Dehuroad-Katraj bypass still not ready
The construction of the 28-km-long Dehuroad-Katraj bypass, which was to ease the flow of traffic from Mumbai to Bangalore via the periphery of the city is progressing at a snail's pace,with only 15 kms of the stretch completed since the project was undertaken by the National Highway Authority of India (NHAI) in 2004.
The slow pace has not only led to severe bottlenecks, but with the road passing through high-density residential areas, the stretch which is used by heavy vehicles and the city’s motorists has witnessed several fatal accidents in the past.
Referred to as the ‘south entrance gate’ to the city, Katraj Junction is confronted with traffic congestion, overcrowding and accidents, making it a deadly stretch, complained Sachin Gawde, a motorist who frequently passes through the junction. “The continuous flow of traffic has forced vehicles to the Katraj Ghat route at times.
The junction, which was a pleasant place to walk, has also now become a big mess due to encroachment of vendors, parking of vehicles and now PMPML and ST buses. Proper planning at the bypass can solve traffic woes in the area.”
Local corporator Vasant More said, “The total width of bypass is over 20-metres without provisions to control speeding vehicles, which has led to accidents at the junction. The highway authority should resolve the issue in coordination with the city police and PMC. People wanting to visit Katraj Lake have to undergo an ordeal to get here,” said More.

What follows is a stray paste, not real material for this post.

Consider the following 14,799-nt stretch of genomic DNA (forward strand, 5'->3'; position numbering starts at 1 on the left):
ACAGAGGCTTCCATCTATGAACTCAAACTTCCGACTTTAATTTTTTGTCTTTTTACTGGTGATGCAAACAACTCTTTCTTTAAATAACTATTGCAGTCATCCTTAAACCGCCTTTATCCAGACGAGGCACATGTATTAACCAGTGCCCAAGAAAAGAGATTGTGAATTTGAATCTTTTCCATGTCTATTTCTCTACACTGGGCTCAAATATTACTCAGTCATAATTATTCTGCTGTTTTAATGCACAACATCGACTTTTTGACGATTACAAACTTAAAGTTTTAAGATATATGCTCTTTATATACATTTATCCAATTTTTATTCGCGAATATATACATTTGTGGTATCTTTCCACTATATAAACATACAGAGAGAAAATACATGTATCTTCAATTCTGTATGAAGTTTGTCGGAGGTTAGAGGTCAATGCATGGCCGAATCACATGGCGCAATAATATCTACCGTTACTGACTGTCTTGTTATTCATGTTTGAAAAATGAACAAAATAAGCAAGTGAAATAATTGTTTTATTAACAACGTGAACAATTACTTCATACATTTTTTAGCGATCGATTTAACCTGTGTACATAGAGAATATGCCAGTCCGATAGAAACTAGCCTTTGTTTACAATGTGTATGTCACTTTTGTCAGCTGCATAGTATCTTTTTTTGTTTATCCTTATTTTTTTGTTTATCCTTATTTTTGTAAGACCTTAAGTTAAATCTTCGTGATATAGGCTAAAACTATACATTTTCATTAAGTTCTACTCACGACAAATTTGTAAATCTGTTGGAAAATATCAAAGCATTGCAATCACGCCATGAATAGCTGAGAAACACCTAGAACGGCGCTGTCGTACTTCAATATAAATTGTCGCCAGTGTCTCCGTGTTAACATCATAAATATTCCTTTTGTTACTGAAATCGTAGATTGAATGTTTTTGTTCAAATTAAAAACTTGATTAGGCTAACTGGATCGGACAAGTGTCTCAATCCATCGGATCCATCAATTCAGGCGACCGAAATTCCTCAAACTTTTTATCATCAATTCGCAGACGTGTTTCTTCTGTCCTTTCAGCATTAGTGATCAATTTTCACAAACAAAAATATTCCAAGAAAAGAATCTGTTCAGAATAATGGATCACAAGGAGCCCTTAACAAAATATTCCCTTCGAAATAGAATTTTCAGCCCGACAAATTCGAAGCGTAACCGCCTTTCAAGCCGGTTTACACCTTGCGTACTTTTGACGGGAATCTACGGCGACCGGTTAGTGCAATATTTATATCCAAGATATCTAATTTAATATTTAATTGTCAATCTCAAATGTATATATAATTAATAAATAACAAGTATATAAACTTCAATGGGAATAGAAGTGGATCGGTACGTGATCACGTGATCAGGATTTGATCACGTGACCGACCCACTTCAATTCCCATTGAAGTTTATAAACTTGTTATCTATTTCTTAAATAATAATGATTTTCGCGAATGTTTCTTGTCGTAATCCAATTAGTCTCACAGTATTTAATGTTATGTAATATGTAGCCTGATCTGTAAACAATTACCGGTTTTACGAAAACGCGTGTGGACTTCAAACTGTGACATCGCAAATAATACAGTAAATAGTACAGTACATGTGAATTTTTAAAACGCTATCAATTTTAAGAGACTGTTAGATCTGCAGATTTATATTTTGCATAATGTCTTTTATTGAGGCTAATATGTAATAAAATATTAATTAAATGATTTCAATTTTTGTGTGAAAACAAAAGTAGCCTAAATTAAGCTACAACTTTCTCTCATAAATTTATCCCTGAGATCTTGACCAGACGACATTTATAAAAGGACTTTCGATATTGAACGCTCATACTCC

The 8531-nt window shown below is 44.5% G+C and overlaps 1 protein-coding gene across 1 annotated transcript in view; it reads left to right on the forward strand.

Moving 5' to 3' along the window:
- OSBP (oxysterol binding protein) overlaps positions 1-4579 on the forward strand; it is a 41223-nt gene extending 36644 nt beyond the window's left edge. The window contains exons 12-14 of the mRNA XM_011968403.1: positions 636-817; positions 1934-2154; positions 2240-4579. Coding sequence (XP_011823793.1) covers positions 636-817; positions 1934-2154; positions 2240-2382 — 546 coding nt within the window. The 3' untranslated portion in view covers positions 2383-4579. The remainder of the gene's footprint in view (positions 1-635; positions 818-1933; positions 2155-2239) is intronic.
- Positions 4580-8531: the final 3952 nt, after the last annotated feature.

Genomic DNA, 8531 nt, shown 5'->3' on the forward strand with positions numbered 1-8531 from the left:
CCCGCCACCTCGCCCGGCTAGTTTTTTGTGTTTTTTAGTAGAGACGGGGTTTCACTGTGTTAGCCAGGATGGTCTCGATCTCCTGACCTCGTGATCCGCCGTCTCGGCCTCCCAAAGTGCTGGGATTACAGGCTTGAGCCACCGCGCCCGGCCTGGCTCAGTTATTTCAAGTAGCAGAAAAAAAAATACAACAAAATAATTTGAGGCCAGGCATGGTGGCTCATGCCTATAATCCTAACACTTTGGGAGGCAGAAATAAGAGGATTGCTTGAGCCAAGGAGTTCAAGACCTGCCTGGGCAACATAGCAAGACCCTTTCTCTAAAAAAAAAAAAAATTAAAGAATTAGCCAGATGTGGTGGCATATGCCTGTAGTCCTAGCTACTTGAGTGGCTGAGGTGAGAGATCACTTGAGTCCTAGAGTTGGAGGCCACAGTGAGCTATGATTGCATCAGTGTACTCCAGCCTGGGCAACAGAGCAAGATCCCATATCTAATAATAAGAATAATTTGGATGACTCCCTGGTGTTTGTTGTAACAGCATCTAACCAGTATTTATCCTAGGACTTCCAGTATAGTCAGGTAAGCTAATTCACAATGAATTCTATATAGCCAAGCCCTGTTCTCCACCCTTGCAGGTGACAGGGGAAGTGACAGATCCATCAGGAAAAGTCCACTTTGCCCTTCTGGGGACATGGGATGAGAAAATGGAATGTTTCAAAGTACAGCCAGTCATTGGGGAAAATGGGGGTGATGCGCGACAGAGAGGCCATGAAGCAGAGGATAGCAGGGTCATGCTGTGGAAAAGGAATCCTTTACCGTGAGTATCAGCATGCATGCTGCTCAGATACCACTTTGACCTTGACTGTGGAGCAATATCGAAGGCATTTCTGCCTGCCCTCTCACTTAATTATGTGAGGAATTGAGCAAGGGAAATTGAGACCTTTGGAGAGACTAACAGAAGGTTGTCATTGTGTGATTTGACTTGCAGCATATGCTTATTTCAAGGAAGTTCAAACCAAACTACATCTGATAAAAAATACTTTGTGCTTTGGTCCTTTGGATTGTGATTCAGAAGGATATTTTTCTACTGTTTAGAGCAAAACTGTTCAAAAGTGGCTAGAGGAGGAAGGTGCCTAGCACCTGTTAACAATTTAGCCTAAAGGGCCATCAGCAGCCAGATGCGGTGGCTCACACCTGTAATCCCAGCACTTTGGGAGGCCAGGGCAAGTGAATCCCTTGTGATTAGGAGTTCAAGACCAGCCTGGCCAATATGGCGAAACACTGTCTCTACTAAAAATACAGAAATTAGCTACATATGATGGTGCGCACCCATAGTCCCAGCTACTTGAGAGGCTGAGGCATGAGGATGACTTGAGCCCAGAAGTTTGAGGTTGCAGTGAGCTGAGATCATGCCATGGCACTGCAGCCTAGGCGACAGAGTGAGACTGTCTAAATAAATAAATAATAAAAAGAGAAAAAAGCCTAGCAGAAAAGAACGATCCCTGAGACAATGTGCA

“The traffic chaos has led to overcrowding at roads going towards Kondhwa, Datta Nagar and Santosh Nagar. Moreover, the old octroi posts at the junction have become parking bays for motorists. Traffic police are ignoring this problem,” said Kalpana Thorve, another elected councillor from the area.
The other side
An official from NHAI, on condition of anonymity, said, “Traffic problems and accidents are the issues of local self-government, including PMC and the city police. Our job is to connect the region by constructing highway corridors. Completion of the bypass and the entire 273-kms stretch, which is part of the Mumbai-Bangalore national highway, is facing land acquisition problem from local landowners and gram panchayat authorities. The decision to make it a six-lane highway from the earlier four lanes is also facing problems from the Forest Department, as a 9-km stretch under their jurisdiction is part of the bypass. In addition, tree cutting permission for 990 trees is still a big issue with PMC.